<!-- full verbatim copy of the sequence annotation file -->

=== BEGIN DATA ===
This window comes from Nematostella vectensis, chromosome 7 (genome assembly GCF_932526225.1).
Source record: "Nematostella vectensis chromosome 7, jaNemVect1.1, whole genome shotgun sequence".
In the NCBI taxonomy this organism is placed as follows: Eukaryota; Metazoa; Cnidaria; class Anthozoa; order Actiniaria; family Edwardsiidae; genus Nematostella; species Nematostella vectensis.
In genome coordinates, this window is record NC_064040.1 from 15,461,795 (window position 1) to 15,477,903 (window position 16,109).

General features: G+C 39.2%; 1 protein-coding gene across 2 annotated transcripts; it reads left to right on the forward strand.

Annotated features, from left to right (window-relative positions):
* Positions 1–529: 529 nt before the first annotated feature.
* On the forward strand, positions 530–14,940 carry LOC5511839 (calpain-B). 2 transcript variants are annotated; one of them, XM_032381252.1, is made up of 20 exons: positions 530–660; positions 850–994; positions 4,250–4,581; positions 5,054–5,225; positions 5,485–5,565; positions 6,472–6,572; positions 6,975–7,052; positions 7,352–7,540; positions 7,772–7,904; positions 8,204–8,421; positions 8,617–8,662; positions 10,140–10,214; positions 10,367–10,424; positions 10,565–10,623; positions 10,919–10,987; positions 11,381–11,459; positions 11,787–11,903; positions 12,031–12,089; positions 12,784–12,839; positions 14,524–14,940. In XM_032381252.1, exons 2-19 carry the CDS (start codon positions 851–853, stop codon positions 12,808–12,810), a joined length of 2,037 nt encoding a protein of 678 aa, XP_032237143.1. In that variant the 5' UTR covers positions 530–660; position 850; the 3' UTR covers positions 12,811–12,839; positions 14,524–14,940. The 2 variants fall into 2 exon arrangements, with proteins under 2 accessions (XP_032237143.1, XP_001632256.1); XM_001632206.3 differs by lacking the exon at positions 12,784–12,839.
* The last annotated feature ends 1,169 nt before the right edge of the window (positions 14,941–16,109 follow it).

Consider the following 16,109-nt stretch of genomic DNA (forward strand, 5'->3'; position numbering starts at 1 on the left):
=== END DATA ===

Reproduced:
This window comes from Nematostella vectensis, chromosome 7 (genome assembly GCF_932526225.1).
Source record: "Nematostella vectensis chromosome 7, jaNemVect1.1, whole genome shotgun sequence".
In the NCBI taxonomy this organism is placed as follows: Eukaryota; Metazoa; Cnidaria; class Anthozoa; order Actiniaria; family Edwardsiidae; genus Nematostella; species Nematostella vectensis.
In genome coordinates, this window is record NC_064040.1 from 15,461,795 (window position 1) to 15,477,903 (window position 16,109).

General features: G+C 39.2%; 1 protein-coding gene across 2 annotated transcripts; it reads left to right on the forward strand.

Annotated features, from left to right (window-relative positions):
* Positions 1–529: 529 nt before the first annotated feature.
* On the forward strand, positions 530–14,940 carry LOC5511839 (calpain-B). 2 transcript variants are annotated; one of them, XM_032381252.1, is made up of 20 exons: positions 530–660; positions 850–994; positions 4,250–4,581; positions 5,054–5,225; positions 5,485–5,565; positions 6,472–6,572; positions 6,975–7,052; positions 7,352–7,540; positions 7,772–7,904; positions 8,204–8,421; positions 8,617–8,662; positions 10,140–10,214; positions 10,367–10,424; positions 10,565–10,623; positions 10,919–10,987; positions 11,381–11,459; positions 11,787–11,903; positions 12,031–12,089; positions 12,784–12,839; positions 14,524–14,940. In XM_032381252.1, exons 2-19 carry the CDS (start codon positions 851–853, stop codon positions 12,808–12,810), a joined length of 2,037 nt encoding a protein of 678 aa, XP_032237143.1. In that variant the 5' UTR covers positions 530–660; position 850; the 3' UTR covers positions 12,811–12,839; positions 14,524–14,940. The 2 variants fall into 2 exon arrangements, with proteins under 2 accessions (XP_032237143.1, XP_001632256.1); XM_001632206.3 differs by lacking the exon at positions 12,784–12,839.
* The last annotated feature ends 1,169 nt before the right edge of the window (positions 14,941–16,109 follow it).

Consider the following 16,109-nt stretch of genomic DNA (forward strand, 5'->3'; position numbering starts at 1 on the left):